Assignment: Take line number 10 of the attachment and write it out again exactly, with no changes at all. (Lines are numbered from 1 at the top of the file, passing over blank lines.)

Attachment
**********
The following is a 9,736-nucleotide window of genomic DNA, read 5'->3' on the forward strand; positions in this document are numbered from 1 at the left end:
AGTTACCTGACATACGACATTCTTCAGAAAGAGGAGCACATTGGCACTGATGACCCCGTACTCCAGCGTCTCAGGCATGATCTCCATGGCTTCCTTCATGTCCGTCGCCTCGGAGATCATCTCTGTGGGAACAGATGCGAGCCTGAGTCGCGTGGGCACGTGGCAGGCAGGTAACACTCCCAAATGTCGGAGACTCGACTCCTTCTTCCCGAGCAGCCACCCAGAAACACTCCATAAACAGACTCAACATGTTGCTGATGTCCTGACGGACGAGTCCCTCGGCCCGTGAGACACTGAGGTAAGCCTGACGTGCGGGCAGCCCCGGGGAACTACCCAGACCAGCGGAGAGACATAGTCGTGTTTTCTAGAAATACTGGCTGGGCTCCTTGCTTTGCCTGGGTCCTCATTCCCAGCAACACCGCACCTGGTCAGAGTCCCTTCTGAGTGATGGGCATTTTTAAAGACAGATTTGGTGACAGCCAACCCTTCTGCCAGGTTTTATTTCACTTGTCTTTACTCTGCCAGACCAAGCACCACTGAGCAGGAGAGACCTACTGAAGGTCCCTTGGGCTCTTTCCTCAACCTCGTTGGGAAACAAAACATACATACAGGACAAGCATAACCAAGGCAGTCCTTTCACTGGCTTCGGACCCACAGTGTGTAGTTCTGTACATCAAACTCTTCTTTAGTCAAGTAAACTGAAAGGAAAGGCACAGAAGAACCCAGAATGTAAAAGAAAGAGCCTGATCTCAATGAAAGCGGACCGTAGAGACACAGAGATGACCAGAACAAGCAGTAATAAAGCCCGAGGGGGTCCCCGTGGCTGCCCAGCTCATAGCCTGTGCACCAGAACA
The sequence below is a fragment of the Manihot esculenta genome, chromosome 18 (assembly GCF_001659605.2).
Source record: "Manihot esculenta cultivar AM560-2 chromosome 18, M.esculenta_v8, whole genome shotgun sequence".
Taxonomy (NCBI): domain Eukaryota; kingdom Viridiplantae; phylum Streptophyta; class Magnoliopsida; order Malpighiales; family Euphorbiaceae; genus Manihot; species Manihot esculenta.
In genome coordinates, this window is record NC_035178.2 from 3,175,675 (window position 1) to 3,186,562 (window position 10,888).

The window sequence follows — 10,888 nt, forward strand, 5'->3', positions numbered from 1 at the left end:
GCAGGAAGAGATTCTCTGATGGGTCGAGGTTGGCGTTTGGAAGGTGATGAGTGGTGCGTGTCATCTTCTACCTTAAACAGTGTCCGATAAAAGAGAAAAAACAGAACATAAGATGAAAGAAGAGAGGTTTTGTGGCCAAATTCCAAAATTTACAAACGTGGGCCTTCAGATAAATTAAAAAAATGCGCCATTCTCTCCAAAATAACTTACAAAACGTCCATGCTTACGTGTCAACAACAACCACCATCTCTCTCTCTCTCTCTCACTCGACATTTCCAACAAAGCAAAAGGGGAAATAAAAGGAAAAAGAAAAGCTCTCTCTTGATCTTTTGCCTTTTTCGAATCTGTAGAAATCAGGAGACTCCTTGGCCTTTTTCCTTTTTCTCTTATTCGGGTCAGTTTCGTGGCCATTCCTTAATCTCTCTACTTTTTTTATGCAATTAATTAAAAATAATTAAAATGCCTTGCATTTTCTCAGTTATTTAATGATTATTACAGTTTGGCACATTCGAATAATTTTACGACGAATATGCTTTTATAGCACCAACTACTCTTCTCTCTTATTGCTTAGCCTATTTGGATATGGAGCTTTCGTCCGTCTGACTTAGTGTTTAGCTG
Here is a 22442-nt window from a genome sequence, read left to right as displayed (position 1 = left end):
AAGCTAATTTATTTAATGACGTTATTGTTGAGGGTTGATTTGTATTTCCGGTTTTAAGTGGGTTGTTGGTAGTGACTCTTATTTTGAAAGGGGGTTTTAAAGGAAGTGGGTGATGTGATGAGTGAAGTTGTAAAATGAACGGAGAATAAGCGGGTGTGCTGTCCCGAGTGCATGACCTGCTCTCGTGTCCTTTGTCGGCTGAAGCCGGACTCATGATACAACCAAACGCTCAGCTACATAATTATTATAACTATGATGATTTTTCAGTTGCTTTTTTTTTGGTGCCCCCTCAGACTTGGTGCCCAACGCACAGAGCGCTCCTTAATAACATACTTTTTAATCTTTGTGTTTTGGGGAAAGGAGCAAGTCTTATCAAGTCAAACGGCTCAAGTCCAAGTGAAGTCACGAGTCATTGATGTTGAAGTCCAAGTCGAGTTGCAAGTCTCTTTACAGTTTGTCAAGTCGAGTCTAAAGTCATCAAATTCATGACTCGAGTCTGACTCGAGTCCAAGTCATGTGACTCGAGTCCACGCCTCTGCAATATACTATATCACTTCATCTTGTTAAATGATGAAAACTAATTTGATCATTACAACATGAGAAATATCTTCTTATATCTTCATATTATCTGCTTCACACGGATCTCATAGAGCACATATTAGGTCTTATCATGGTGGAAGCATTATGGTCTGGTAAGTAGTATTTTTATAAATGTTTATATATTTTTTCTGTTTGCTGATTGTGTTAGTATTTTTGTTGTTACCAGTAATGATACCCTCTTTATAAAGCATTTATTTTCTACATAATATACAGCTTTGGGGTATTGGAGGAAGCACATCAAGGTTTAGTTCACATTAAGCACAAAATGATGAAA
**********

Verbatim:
AAGCTAATTTATTTAATGACGTTATTGTTGAGGGTTGATTTGTATTTCCGGTTTTAAGTGGGTTGTTGGTAGTGACTCTTATTTTGAAAGGGGGTTTTAAAGGAAGTGGGTGATGTGATGAGTGAAGTTGTAAAATGAACGGAGAATAAGCGGGTGTGCTGTCCCGAGTGCATGACCTGCTCTCGTGTCCTTTGTCGGCTGAAGCCGGACTCATGATACAACCAAACGCTCAGCTACATAATTATTATAACTATGATGATTTTTCAGTTGCTTTTTTTTTGGTGCCCCCTCAGACTTGGTGCCCAACGCACAGAGCGCTCCTTAATAACATACTTTTTAATCTTTGTGTTTTGGGGAAAGGAGCAAGTCTTATCAAGTCAAACGGCTCAAGTCCAAGTGAAGTCACGAGTCATTGATGTTGAAGTCCAAGTCGAGTTGCAAGTCTCTTTACAGTTTGTCAAGTCGAGTCTAAAGTCATCAAATTCATGACTCGAGTCTGACTCGAGTCCAAGTCATGTGACTCGAGTCCACGCCTCTGCAATATACTATATCACTTCATCTTGTTAAATGATGAAAACTAATTTGATCATTACAACATGAGAAATATCTTCTTATATCTTCATATTATCTGCTTCACACGGATCTCATAGAGCACATATTAGGTCTTATCATGGTGGAAGCATTATGGTCTGGTAAGTAGTATTTTTATAAATGTTTATATATTTTTTCTGTTTGCTGATTGTGTTAGTATTTTTGTTGTTACCAGTAATGATACCCTCTTTATAAAGCATTTATTTTCTACATAATATACAGCTTTGGGGTATTGGAGGAAGCACATCAAGGTTTAGTTCACATTAAGCACAAAATGATGAAA